Any discussion on the limits of free speech inevitably prompts someone to quote Supreme Court Justice Oliver Wendell Holmes’s "shouting fire in a theater" example. But what if the theater is actually burning? Doesn’t one have a duty to shout fire even if that causes panic? The test of responsible free speech is not whether the speech causes distress or division but whether the speech contains truth. Holmes didn’t say shouting fire in a theater is wrong; he condemned "falsely shouting fire in a theater."
Fanned by militant jihadists and their useful dupes in the West, smoke from radical Islam has been billowing over Europe for some time. Now that a few commentators, tired of living under the strictures of political correctness, are crying "fire" — that is, drawing attention to the fiery character of radical Islam and its leveraging attempts to subjugate and silence Europe — the cultural left, which has never taken an interest in "responsible free speech" before and normally celebrates western provocateurs, is suddenly demanding circumspection and censorship from writers and artists.
While some leftist intellectuals and journalists can see the wanton inconsistency in this stance, and realize that their stated commitment to fearless free speech and criticism of religion must extend to Islam or it will mean nothing, others on the left, many in this country, are engaging in acts of stunning self-censorship. Can anyone doubt the power of radical Islam to scare the West into shriveling up the area of free speech on a topic vital to its preservation when a large liberal entity like CNN is issuing cowardly explanations for not reporting certain things because to do so would hurt the feelings of radical Muslims?
The story on Wednesday about three editors and a reporter quitting the New York Press over its refusal to reprint the Danish cartoons is another astonishing measure of the extent to which the power of free speech can be circumscribed through western cravenness alone: here we have a proudly libertarian-leaning publication — an "alternative newspaper" no less — too PC to publish cartoons that look innocuous compared to the anti-American, anti-Christian, anti-Jewish caricatures that appear in the radical Islamic press (and by the way appear often in the bohemian American press of which I thought New York Press was a part).
It doesn’t take much for the left’s Voltairean Enlightment conceit about free speech to collapse, does it? Fight to the death for free speech? Liberals who have spent decades lecturing the hoi polloi on appreciating offensive art won’t even reprint a handful of cartoons so that their readers can judge whether the explosive reaction to them is rational or not.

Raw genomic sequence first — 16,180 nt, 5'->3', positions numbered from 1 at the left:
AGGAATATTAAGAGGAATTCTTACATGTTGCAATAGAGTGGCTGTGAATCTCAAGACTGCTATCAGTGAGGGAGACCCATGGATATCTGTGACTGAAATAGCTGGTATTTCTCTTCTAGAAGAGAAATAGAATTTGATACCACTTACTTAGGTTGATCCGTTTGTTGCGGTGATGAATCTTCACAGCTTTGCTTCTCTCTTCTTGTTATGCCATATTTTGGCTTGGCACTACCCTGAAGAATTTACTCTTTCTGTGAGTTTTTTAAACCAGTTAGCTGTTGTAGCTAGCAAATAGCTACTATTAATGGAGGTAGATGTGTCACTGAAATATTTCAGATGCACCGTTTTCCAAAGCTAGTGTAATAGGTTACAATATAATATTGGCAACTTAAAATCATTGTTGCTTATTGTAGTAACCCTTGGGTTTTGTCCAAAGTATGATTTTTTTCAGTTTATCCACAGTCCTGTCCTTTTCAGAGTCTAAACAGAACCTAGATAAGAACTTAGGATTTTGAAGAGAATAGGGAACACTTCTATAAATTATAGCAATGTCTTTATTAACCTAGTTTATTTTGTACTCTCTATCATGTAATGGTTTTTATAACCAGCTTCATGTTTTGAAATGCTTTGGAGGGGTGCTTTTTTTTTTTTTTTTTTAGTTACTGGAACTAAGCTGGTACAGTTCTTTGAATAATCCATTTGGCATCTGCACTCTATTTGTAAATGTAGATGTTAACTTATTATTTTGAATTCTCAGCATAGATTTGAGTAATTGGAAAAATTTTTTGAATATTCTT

And what happened to that other favorite conceit of the left, which came through the English utilitarians like John Stuart Mill during the Enlightenment, that unrestrained, robust free speech is essential to allowing the truth to percolate to the top? That provocative expressions of free speech often dislodge important truths? That’s collapsed too, and the reason is that the left’s interest in free speech is detached from truth. Though the hypocrisy seems surreal given their burbling rhetoric about free speech, many liberals prefer the suspension of free speech to the expression of certain unpleasant truths that they do not want to hear lest those truths upset their faux-pious ideology of mulitculturalism. What makes speech about radical Islam "irresponsible" to them is not that it is false but that it is true.
The Danish cartoonists, as their editor has noted in their defense, were doing what cartoonists do all the time: taking a truth and exaggerating it artistically. Was Mohammad a warrior? The jihadists who invoke his life as inspiration for their own warring say so. Repeatedly. If they depict him as a warrior, if they use their free speech to define Islam in militant terms, why is it irresponsible free speech for western writers and artists to echo them? To simply report the way in which many Muslims themselves define Islam as a religion of jihad?
Yes, journalism or art that takes Islam at its word is a form of shouting fire in a crowded world. But no one can plausibly say — especially when so many radical Muslims over the last two weeks have lived up to the stereotype of Islam as violent in frighteningly cartoonish ways that far eclipsed the stereotype contained in the cartoons themselves — that the smoke justifying these alerts exists and grows larger. Curtailing free speech or practing self-censorship on the topic of Islam will not make the smoke go away but will consign the West to the flames.
Satire, it is said, can never catch up to reality, and the events of the last few days would seem to confirm it: these satirical cartoons were but a partial reflection of the violence of radical Islam and its demands that the West practice the very religious tolerance it abhors. The reality of self-censorship that prompted the satire in the first place has also been confirmed and perhaps deepened. Knowing the weakness of the West, knowing that many westerners are too scared to speak, the jihadists figured that by torching embassies those few would had been crying fire would henceforth be silenced.
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